Product Description

The Ruthenium visible light photocrosslinking kit is ideal for tissue engineering, cell culture, and bioprinting, where tuning the mechanical properties of the substrate is required. The kit provides enough photoinitiator for >200 mL of bioinks/hydrogels (following recommended concentrations).

  • Ruthenium is a photoinitiator that utilizes visible light photocrosslinking (400-450nm) to covalently crosslink free tyrosine and acryl groups.
  • Ruthenium photoinitiator has been tested on collagen type I, gelatin, silk fibroin, methacrylated hyaluronic acid, methacrylated gelatin, methacrylated collagen type I and PEGDA.
  • Ruthenium is water soluble and yields better cell cytocompatibility, and crosslinking efficiency.
  • Increasing Visible light intensity from 3-100 mW/cm2 using Ruthenium did not significantly decrease cell viability from 90%.
  • Increasing Ruthenium concentration by 10 times (10x) did not decrease cell viability from 90%.
  • Ruthenium is red/yellow/orange in color and will change the color of your solutions, hydrogels, or printed constructs.

This Ruthenium photocrosslinking kit is considered non-sterile. Adding antibiotics to your cell culture system, or sterile filtering is recommended. To sterile filter, resuspend the entire volume of Ruthenium and Sodium Persulfate (separately) and filter through small 0.2 micron button filters (separately). Use the sterile photoinitiator within 2 weeks.

The Ruthenium visible light photocrosslinking kit is composed of two components, as found in Table 1.

Table 1:

Item Catalog Number Package Size
Ruthenium Photoinitiator #5246 200 mg
Sodium Persulfate Photoinitiator #5247 1 gram

Storage/Stability:

The product ships ambient. Store the kit at room temperature. Weigh out the required amount of  powder to solubilize. Once solubilized, use the Ruthenium and Sodium Persulfate within 2 weeks.

Dry powder (non-solubilized) is stable for >1 year at room temperature.

Directions for Use

Download the full PDF version or continue reading below:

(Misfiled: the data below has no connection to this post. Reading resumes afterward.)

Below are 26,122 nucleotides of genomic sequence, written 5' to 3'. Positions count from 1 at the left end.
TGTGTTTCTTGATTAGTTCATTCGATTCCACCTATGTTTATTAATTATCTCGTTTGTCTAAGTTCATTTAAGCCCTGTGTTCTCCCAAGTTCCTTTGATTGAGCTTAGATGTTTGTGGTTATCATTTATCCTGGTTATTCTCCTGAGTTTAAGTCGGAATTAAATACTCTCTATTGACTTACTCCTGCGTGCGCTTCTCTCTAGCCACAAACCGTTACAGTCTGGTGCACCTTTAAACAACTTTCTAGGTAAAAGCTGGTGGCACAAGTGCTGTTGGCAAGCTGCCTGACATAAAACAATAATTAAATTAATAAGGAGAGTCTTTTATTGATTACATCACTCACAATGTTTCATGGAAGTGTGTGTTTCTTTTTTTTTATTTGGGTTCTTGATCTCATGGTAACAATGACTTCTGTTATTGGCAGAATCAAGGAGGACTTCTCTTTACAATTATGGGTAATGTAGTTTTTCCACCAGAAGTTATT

1. Calculate desired volume of hydrogel or bioink (ECM + cells).

2. Multiply desired volume by 0.02. This is how much Ruthenium and Sodium Persulfate (each) you will be adding to your pre-hydrogel solution.

3. Solubilize required Ruthenium in water or 1X PBS at a concentration of 37.4 mg/mL.

4. Solubilize Sodium Persulfate in water or 1X PBS at a concentration of 119 mg/mL.

5. Add the calculated volume (step 2) of Ruthenium to your pre-hydrogel solution and thoroughly mix.

6. Add the calculated volume (step 2) of Sodium Persulfate to your pre-hyrogel solution and thoroughly mix.

Notes:
Do not mix the Ruthenium and Sodium Persulfate together prior to adding to the pre-hydrogel. You will get a rapid redox reaction and they will precipitate instantaneously.

7. Add in cells, if desired.

8. Photocrosslink at 400-450nm wavelength. Initial recommendation is 50 mW/cm2 for >3 minutes to maintain shape/hydrogel fidelity. You may tune photoinitiator concentration, light intensity and Photocrosslinking time to customize final hydrogel stiffness.

Additional Notes:

If using neutralized type I collagen, you can allow the collagen to polymerize at 37C to form a hydrogel, and then photocrosslink to further crosslink and modulate the gel stiffness.

How to use Ruthenium with Lifeink® 200 and 3D Bioprinting:

1. Print Lifeink® 200 according to the recommended protocols, into the FRESH support slurry.

2. After printing, incubate the print to melt the FRESH gelatin support slurry.

3. After ~30 minutes, replace the melted gelatin with warm cell culture media.

4. For example, pipette out 2 mL of melted gelatin, and then add in 2 mL of media. Repeat until the gelatin is removed.